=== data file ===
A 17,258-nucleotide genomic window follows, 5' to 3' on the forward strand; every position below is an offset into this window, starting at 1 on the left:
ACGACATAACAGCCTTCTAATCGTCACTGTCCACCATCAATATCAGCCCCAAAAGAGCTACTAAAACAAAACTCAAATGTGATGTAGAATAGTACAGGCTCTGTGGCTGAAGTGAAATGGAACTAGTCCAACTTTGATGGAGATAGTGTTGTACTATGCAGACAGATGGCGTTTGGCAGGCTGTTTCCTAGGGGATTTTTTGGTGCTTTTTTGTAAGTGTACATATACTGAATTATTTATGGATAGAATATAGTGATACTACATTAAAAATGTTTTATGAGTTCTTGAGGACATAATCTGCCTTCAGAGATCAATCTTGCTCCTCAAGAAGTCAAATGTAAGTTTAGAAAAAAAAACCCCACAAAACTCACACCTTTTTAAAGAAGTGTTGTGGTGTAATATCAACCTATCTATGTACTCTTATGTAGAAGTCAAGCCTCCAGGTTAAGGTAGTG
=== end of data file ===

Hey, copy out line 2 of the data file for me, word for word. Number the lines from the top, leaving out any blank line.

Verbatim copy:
ACGACATAACAGCCTTCTAATCGTCACTGTCCACCATCAATATCAGCCCCAAAAGAGCTACTAAAACAAAACTCAAATGTGATGTAGAATAGTACAGGCTCTGTGGCTGAAGTGAAATGGAACTAGTCCAACTTTGATGGAGATAGTGTTGTACTATGCAGACAGATGGCGTTTGGCAGGCTGTTTCCTAGGGGATTTTTTGGTGCTTTTTTGTAAGTGTACATATACTGAATTATTTATGGATAGAATATAGTGATACTACATTAAAAATGTTTTATGAGTTCTTGAGGACATAATCTGCCTTCAGAGATCAATCTTGCTCCTCAAGAAGTCAAATGTAAGTTTAGAAAAAAAAACCCCACAAAACTCACACCTTTTTAAAGAAGTGTTGTGGTGTAATATCAACCTATCTATGTACTCTTATGTAGAAGTCAAGCCTCCAGGTTAAGGTAGTG